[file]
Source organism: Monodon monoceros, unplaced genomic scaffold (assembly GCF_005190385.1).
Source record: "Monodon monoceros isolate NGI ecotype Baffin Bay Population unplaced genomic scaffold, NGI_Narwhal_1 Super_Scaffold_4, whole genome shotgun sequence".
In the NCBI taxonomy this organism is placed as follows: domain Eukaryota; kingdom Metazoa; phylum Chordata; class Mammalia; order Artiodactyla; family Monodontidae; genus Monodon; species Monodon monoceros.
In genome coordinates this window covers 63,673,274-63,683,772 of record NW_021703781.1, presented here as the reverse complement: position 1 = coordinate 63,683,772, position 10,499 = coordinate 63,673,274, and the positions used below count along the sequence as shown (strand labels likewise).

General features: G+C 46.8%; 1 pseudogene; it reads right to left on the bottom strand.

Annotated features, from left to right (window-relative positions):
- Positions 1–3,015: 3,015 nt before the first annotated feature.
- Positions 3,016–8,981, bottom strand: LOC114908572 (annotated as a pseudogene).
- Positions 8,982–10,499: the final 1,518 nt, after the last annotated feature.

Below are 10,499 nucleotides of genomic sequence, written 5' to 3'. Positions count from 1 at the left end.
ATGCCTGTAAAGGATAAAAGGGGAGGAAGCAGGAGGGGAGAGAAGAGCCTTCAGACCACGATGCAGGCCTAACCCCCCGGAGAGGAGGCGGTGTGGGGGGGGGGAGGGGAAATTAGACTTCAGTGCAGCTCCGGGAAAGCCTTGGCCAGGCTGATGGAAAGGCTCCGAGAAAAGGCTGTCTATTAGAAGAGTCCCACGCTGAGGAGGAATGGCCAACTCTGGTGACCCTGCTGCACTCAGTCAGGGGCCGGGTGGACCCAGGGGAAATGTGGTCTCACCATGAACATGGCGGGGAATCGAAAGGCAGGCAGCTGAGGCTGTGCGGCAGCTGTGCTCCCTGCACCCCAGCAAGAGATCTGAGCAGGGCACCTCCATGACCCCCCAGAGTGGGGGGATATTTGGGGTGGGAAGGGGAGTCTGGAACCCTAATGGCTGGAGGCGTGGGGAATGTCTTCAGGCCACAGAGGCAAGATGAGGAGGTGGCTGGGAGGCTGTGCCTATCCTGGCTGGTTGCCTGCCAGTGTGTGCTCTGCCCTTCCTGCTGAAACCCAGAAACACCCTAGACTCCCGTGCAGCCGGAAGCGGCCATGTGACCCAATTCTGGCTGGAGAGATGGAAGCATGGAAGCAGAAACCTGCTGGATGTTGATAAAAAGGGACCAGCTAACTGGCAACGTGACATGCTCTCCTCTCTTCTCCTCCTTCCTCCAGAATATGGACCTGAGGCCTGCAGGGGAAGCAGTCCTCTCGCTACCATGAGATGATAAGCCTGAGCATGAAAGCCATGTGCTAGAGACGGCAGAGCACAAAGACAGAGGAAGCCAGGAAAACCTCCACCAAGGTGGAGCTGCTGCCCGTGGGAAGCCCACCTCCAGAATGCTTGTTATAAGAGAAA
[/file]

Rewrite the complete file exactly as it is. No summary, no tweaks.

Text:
Source organism: Monodon monoceros, unplaced genomic scaffold (assembly GCF_005190385.1).
Source record: "Monodon monoceros isolate NGI ecotype Baffin Bay Population unplaced genomic scaffold, NGI_Narwhal_1 Super_Scaffold_4, whole genome shotgun sequence".
In the NCBI taxonomy this organism is placed as follows: domain Eukaryota; kingdom Metazoa; phylum Chordata; class Mammalia; order Artiodactyla; family Monodontidae; genus Monodon; species Monodon monoceros.
In genome coordinates this window covers 63,673,274-63,683,772 of record NW_021703781.1, presented here as the reverse complement: position 1 = coordinate 63,683,772, position 10,499 = coordinate 63,673,274, and the positions used below count along the sequence as shown (strand labels likewise).

General features: G+C 46.8%; 1 pseudogene; it reads right to left on the bottom strand.

Annotated features, from left to right (window-relative positions):
- Positions 1–3,015: 3,015 nt before the first annotated feature.
- Positions 3,016–8,981, bottom strand: LOC114908572 (annotated as a pseudogene).
- Positions 8,982–10,499: the final 1,518 nt, after the last annotated feature.

Below are 10,499 nucleotides of genomic sequence, written 5' to 3'. Positions count from 1 at the left end.
ATGCCTGTAAAGGATAAAAGGGGAGGAAGCAGGAGGGGAGAGAAGAGCCTTCAGACCACGATGCAGGCCTAACCCCCCGGAGAGGAGGCGGTGTGGGGGGGGGGAGGGGAAATTAGACTTCAGTGCAGCTCCGGGAAAGCCTTGGCCAGGCTGATGGAAAGGCTCCGAGAAAAGGCTGTCTATTAGAAGAGTCCCACGCTGAGGAGGAATGGCCAACTCTGGTGACCCTGCTGCACTCAGTCAGGGGCCGGGTGGACCCAGGGGAAATGTGGTCTCACCATGAACATGGCGGGGAATCGAAAGGCAGGCAGCTGAGGCTGTGCGGCAGCTGTGCTCCCTGCACCCCAGCAAGAGATCTGAGCAGGGCACCTCCATGACCCCCCAGAGTGGGGGGATATTTGGGGTGGGAAGGGGAGTCTGGAACCCTAATGGCTGGAGGCGTGGGGAATGTCTTCAGGCCACAGAGGCAAGATGAGGAGGTGGCTGGGAGGCTGTGCCTATCCTGGCTGGTTGCCTGCCAGTGTGTGCTCTGCCCTTCCTGCTGAAACCCAGAAACACCCTAGACTCCCGTGCAGCCGGAAGCGGCCATGTGACCCAATTCTGGCTGGAGAGATGGAAGCATGGAAGCAGAAACCTGCTGGATGTTGATAAAAAGGGACCAGCTAACTGGCAACGTGACATGCTCTCCTCTCTTCTCCTCCTTCCTCCAGAATATGGACCTGAGGCCTGCAGGGGAAGCAGTCCTCTCGCTACCATGAGATGATAAGCCTGAGCATGAAAGCCATGTGCTAGAGACGGCAGAGCACAAAGACAGAGGAAGCCAGGAAAACCTCCACCAAGGTGGAGCTGCTGCCCGTGGGAAGCCCACCTCCAGAATGCTTGTTATAAGAGAAA